The kerf is the width of the cut the blade makes at a time. The thinner the kerf is, the greater control you can exercise on the blade and the saw while you are cutting through the material. A thin kerf makes the process of cutting smooth and allows you to make cleaner cuts. This is also a good quality for a blade to have for more efficient cross-cutting.
The drawbacks of a thin kerf can be the saw blade has some flexibility, so you have to be careful not to have any lateral pressure on the blade. This generally doesn’t happen with a miter saw, but can with a table or circular saw.
Also, a thin kerf may not be able to be used on a table saw if you are using a riving knife that is wider than the blade.
Saw Blade Material
The material of a blade makes a huge difference. The material will decide how durable a blade is and how many years’ worth of use you can get from it. The material used in a blade also decides how powerful the saw can be and how rapidly it can move. If the material is too thick or too heavy, the saw is likely to have a less rapid feed rate. Most of the blades mentioned above have a hi-density carbide finish or something similar. They also have corrosion-resistant coatings that make them a lot more durable. When you are in the market looking for a good miter saw blade, do not forget to check the material. This should be one of the most crucial deciding factors.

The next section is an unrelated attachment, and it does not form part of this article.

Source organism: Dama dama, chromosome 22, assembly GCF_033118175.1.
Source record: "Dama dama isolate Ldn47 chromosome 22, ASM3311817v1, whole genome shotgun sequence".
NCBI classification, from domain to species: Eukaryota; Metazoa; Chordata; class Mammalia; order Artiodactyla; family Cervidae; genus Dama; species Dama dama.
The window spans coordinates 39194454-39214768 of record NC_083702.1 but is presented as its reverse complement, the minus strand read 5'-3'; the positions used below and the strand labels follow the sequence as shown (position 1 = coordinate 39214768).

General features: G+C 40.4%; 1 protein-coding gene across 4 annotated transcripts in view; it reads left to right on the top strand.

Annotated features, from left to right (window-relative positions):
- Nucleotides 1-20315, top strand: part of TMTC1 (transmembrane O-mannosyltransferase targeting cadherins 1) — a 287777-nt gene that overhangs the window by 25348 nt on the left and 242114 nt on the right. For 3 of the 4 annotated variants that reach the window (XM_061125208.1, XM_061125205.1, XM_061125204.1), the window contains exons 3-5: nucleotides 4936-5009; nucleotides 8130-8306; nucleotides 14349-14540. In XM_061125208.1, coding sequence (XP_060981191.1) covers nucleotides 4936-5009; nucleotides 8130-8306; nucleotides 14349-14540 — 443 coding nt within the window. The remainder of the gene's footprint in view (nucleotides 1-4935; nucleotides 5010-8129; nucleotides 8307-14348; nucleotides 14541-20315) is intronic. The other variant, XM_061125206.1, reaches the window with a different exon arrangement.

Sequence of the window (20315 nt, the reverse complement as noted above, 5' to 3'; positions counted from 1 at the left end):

Type of Grind
The type of grind, of course, is another important factor. Some of the blades mentioned above have an ATB grind or an Alternate-Top Bevel grind which is great for cross-cutting solid wood of a variety of kinds. One of the blades mentioned above boasts of an Axial Shear Face grind which allows for a smooth motion while cutting and prevents resistance in the material. Every blade will have a different type of grind but you should certainly pay attention and look for the one that suits you.
From the saw blades that have been mentioned above, it is apparent that there is a lot of variety in the market. You can pick up different kinds of blades for your miter saw, as long as they have sharp teeth, a durable body and will not vibrate or make noise when you apply power on them.
While some saw blades are good for cross-cutting, others may be good for trimming and for providing finishing touches. Before you set out to buy something in the market, be sure to know what you are looking for so you can make an accurate decision.